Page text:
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These books describe the rise and development of kingship in Israel. Samuel is a pivotal figure. He bridges the gap between the period of the Judges and the monarchy, and guides Israel’s transition to kingship. A Deuteronomistic editor presents both positive and negative traditions about the monarchy, portraying it both as evidence of Israel’s rejection of the Lord as their sovereign (1 Sm 8:6–22; 12:1–25) and as part of God’s plan to deliver the people (1 Sm 9:16; 10:17–27; 2 Sm 7:8–17). Samuel’s misgivings about abuse of royal power foreshadow the failures and misdeeds of Saul and David and the failures of subsequent Israelite kings.
Although the events described in 1 and 2 Samuel move from the last of the judges to the decline of David’s reign and the beginning of a legendary “Golden Age” under Solomon’s rule, this material does not present either a continuous history or a systematic account of this period. The author/editor developed a narrative timeline around freely composed speeches, delivered by prophets like Samuel (e.g., 1 Sm 15:10–31; 28:15–19) and Nathan (2 Sm 12:1–12), who endorse Deuteronomistic perspectives regarding the establishment of the monarchy, the relationship between worship and obedience, and the divine covenant established with the house of David.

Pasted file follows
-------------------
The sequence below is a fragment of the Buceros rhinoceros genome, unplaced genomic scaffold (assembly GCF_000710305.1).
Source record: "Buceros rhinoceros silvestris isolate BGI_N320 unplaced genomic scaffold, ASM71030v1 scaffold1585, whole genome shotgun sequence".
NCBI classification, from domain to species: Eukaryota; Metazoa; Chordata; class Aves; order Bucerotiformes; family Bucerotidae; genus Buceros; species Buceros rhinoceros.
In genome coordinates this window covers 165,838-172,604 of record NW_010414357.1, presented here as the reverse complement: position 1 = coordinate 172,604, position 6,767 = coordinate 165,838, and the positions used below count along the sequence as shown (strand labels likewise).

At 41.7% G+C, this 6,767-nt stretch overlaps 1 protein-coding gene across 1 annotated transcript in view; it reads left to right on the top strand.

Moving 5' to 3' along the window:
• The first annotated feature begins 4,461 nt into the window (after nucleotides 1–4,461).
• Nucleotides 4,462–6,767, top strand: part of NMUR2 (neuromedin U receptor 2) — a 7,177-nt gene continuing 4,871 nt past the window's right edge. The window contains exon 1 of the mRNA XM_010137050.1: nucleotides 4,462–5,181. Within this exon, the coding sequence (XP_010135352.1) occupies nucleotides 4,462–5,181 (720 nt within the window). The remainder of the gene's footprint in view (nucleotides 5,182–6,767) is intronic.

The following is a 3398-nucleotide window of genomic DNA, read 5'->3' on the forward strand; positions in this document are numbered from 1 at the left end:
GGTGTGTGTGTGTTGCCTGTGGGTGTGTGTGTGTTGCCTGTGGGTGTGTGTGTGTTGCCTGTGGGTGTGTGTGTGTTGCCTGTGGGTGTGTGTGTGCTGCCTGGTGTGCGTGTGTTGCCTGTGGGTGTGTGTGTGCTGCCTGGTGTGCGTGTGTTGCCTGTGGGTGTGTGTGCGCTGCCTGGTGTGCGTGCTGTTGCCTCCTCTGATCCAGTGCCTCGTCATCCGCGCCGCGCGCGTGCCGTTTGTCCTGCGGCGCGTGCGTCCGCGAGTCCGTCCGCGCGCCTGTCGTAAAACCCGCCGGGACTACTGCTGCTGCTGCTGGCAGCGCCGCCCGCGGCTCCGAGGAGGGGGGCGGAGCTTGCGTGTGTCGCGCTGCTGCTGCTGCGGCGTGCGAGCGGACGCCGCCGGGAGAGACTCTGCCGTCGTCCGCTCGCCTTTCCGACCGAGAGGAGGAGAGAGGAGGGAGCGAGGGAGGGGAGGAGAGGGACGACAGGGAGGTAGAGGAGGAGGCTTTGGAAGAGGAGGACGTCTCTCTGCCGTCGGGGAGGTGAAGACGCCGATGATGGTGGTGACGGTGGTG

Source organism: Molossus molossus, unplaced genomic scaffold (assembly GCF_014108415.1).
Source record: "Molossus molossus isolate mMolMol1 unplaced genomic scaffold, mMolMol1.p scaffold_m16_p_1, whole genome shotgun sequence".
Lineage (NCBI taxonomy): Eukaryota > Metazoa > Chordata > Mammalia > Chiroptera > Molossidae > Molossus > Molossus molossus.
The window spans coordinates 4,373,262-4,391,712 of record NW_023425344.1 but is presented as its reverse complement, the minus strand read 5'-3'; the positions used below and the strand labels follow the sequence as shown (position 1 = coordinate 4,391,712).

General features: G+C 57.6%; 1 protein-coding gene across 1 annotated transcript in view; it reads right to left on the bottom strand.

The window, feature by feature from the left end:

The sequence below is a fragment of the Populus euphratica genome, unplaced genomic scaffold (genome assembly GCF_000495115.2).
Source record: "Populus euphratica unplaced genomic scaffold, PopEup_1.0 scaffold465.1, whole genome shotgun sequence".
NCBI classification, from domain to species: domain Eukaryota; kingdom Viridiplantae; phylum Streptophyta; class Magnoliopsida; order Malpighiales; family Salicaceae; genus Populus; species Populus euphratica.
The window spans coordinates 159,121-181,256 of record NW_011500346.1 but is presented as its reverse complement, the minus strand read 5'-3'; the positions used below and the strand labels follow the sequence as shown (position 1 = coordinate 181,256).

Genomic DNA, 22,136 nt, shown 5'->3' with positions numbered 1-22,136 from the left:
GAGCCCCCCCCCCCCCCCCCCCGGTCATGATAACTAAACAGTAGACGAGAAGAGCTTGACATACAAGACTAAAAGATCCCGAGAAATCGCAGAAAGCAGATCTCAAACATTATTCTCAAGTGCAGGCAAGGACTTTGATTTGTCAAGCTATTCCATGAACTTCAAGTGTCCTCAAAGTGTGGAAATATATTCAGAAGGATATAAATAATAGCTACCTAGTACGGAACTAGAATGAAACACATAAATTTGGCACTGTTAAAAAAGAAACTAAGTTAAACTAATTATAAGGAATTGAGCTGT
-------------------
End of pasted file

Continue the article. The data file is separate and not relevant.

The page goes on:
These books include independent blocks (e.g., the Ark Narrative [1 Sm 4:1–7:1], Saul’s rise to power [1 Sm 9:1–11:15], David’s ascendancy over Saul [1 Sm 16–31], the Succession Narrative [2 Sm 9–20; 1 Kgs 1–2]), which the editor shaped into three narrative cycles, the last two marked by transitional passages in 1 Sm 13:1 and 2 Sm 1:1. Each section focuses on a major figure in the development of the monarchy: Samuel, the reluctant king maker (1 Sm 1–12); Saul, the king whom the Lord rejects (1 Sm 13–31); David, the king after the Lord’s own heart (2 Sm 1–24). A common theme unites these narratives: Israel’s God acts justly, prospering those who remain faithful and destroying those who reject his ways (1 Sm 2:9). Along with the rest of the Deuteronomistic History, the Books of Samuel become an object lesson for biblical Israel as it tries to re-establish its religious identity after the destruction of Jerusalem and the loss of its homeland (587/586 B.C.).
The contents of the Books of Samuel may be divided as follows:
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